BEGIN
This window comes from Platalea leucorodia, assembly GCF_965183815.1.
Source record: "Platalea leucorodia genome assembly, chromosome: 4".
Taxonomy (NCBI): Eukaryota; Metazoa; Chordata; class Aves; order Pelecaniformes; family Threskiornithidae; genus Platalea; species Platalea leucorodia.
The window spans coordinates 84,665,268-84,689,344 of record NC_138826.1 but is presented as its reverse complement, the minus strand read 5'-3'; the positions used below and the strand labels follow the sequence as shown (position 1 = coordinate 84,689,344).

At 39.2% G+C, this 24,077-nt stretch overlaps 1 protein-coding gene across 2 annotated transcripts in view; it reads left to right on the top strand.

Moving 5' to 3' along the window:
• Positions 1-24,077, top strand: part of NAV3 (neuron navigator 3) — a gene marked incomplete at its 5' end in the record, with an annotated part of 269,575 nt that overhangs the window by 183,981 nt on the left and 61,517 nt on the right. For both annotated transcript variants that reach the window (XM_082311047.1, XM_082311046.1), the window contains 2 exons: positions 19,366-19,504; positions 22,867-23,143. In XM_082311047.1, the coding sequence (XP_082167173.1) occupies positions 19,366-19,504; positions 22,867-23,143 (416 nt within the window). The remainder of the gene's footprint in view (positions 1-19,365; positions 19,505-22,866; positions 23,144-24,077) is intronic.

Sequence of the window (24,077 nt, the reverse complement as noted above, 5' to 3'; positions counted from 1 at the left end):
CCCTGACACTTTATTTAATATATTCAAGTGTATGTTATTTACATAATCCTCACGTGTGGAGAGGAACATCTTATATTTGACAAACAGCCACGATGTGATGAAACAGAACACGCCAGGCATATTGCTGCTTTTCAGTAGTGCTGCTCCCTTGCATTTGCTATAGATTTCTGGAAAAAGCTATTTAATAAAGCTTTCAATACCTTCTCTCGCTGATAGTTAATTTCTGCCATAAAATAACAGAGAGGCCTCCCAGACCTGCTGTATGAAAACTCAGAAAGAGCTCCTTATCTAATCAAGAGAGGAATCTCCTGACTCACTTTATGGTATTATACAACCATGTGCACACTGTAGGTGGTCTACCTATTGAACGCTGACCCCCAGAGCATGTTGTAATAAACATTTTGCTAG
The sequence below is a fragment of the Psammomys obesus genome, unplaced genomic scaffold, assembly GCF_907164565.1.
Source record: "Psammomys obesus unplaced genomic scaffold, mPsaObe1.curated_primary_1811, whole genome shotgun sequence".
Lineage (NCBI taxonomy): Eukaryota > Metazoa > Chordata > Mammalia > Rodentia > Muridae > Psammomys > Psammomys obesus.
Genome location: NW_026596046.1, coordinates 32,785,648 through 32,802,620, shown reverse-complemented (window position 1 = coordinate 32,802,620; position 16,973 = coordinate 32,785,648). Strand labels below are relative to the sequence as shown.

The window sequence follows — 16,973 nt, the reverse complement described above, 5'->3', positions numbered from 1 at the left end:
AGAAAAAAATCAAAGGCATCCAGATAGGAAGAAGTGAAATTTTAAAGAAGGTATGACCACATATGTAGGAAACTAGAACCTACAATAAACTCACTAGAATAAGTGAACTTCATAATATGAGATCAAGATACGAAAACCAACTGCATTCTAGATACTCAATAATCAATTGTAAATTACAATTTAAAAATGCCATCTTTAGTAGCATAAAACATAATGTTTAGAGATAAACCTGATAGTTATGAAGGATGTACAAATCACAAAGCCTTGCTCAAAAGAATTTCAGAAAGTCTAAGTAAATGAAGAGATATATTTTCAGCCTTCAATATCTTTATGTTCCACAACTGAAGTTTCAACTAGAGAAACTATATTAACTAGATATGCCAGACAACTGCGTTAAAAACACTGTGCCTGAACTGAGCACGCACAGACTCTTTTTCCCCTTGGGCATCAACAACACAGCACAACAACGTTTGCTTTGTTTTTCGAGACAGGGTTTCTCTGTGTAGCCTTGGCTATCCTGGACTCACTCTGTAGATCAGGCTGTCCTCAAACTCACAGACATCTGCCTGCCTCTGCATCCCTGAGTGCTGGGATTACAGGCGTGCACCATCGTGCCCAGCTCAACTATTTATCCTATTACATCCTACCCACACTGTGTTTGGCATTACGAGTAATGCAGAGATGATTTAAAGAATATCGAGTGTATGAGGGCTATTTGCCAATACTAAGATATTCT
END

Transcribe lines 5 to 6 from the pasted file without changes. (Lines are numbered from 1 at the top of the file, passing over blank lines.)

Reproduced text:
At 39.2% G+C, this 24,077-nt stretch overlaps 1 protein-coding gene across 2 annotated transcripts in view; it reads left to right on the top strand.

Moving 5' to 3' along the window: